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Google filed a nearly identical patent claim nearly sixth months earlier, but Apple wins the patent anyways

In a move that could strike a deep blow to successful e-reader rivals like Barnes & Noble Inc. (BKS), Apple, Inc. (AAPL) last week secured a patent on animating book pages turning digitally.

U.S. Patent D670,713, granted to Apple by the U.S. Patent and Trademark Office last Tuesday, depicts "the ornamental design for a display screen or portion thereof with animated-graphical user interface.

The description section of the patent is rather ambiguous.  So the easiest way of depicting what the patent covers it to simply show the figure:

Apple Page Turn
[Image Source: USPTO]

Google Inc. (GOOG) is surely a little irked as it filed a highly similar patent request half a year earlier in May 2011 (Apple's patent was filed in Dec. 2011).  US 2012/0105464 A1 depicts "Animated Page Turning", albeit describing it in much more detailed and specific language than Apple's filing.  To add insult to injury, Apple's patent does not cite Google's prior art.

Ultimately, the ambiguous language of the later Apple patent may work to its advantage, as it may be able to justify filing more lawsuits to stifle its competitors.  

Apple's wins in court when suing its competitors have thus far come largely from its local Californian district court.  In its $1.05B USD victory over Samsung Electronics Comp., Ltd. (KSC:005930), the jury found Apple innocent of all alleged infringements, but found Samsung guilty of most of the infringements Apple alleged.  Coincidentally the family members of some jurors were Apple shareholders, but Judge Lucy Koh ruled this was an acceptable level of bias.

The Nook HD features page turn animations:


Should Apple choose to sue B&N, it will likely look to repeat its successful strategy employed against Samsung: trying the case in U.S. District Court for the Northern District of California's San Francisco courtroom.

(Note: Amazon.com, Inc.'s (AMZN) Kindle Fire/Fire HD don't have page turn animations, so they should be safe from lawsuits/bans.)

Source: USPTO



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RE: Staggering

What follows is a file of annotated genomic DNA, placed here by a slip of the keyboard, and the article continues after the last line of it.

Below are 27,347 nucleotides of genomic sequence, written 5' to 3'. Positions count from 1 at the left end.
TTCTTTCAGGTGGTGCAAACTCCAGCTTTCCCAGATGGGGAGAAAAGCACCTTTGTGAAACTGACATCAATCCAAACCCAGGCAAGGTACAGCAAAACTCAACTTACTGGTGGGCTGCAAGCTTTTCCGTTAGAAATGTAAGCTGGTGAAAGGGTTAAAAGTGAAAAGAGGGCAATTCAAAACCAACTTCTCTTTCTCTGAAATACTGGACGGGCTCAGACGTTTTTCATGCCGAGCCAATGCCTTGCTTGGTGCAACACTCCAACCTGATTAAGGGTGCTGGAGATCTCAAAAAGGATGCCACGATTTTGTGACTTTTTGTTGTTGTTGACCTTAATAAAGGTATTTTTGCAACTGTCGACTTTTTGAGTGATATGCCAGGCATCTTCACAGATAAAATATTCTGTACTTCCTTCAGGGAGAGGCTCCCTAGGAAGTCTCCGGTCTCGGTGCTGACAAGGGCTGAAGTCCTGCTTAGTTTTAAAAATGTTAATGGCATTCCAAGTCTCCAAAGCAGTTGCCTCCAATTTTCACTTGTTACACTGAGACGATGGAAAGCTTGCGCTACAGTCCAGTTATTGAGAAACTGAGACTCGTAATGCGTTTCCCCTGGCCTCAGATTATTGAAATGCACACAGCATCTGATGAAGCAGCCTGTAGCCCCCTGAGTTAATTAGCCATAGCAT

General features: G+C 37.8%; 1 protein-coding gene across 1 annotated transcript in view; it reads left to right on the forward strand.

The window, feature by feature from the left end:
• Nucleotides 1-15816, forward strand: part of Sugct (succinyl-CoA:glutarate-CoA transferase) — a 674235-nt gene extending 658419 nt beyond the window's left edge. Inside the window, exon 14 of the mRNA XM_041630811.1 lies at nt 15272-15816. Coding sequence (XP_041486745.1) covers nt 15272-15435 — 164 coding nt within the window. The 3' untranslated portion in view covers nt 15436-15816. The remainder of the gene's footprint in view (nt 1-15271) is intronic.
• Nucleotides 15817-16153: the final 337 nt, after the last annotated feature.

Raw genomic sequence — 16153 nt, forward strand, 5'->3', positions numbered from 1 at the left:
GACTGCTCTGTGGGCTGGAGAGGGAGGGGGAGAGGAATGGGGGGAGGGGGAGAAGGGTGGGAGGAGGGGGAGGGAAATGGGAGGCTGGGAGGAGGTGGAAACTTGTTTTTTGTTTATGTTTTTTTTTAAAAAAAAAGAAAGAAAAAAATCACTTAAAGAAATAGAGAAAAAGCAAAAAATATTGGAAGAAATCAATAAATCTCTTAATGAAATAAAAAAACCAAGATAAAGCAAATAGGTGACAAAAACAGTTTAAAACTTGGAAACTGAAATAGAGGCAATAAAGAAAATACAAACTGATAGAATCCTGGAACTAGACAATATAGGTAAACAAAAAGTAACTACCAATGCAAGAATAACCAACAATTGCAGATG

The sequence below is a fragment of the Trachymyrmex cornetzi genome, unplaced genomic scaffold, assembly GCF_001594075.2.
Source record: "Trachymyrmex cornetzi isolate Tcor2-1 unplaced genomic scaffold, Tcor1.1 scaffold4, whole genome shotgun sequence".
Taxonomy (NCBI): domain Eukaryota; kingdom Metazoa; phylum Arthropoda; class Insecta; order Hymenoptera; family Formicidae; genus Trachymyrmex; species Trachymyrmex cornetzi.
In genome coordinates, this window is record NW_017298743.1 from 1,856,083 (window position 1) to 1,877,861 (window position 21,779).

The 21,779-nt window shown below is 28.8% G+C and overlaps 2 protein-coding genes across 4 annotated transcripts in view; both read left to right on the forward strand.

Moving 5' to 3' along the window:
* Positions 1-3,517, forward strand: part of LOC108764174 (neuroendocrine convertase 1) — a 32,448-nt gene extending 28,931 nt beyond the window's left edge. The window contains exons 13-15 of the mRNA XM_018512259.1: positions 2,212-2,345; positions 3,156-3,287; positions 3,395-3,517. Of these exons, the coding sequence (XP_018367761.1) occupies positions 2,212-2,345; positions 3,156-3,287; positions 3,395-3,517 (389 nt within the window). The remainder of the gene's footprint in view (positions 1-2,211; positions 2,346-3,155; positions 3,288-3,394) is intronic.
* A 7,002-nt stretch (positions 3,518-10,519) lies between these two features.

By l0aded on 11/20/2012 3:12:38 AM , Rating: -1
The fact that it is "HIGHLY specific, right down to the constant angle" means it only protects Apple's SPECIFIC way of turning the page. Any other company can still design their own way of turning the page at "different angles". I'm sure there are plenty of patents related to this already out there.

Read another article from another site to get an unbiased view: http://www.theverge.com/2012/11/19/3659382/apple-d...


RE: Staggering
By spaced_ on 11/20/2012 9:01:04 PM , Rating: 1
I understand your and testerguy's reasoning/counter-argument. Albeit in the case of testerguy, rather poorly constructed.

But don't forget law is up to individual's interpretation, particularly when you look at say, a recent verdict handed down by a jury who completely disregarded prior art entirely because the jury foreman said it couldn't be, because it wasn't part of the microprocessor (or some ridiculous reasoning along those lines).

The fact is this gives Apple some form of leverage now that it's been approved, if their lawyers are clever enough it could certainly be argued in certain ways in a court, to attempt to win a case against someone (except perhaps in a UK court). There's certainly countless precedents in law all over the world where ludicrous verdicts are handed down, in patent, or other litigation.

It seems silly that this or any other page-turning patent will actually be used as there's so much prior art and so many different companies lodging patents for practically the same thing from the surface of it, but you never know.

I agree many of the comments bagging out Apple are poorly constructed and uncalled for, but then again, so are many of the ones defending them as well. What are you going to do? Personally, I move on. But it's nice to read the odd comment from someone with a bit of experience. Generalising everyone who posts is unwise.


RE: Staggering
By ritualm on 11/21/2012 3:11:54 PM , Rating: 2
quote:
everyone who posts in support of Apple is unwise.

ftfy


"I mean, if you wanna break down someone's door, why don't you start with AT&T, for God sakes? They make your amazing phone unusable as a phone!" -- Jon Stewart on Apple and the iPhone














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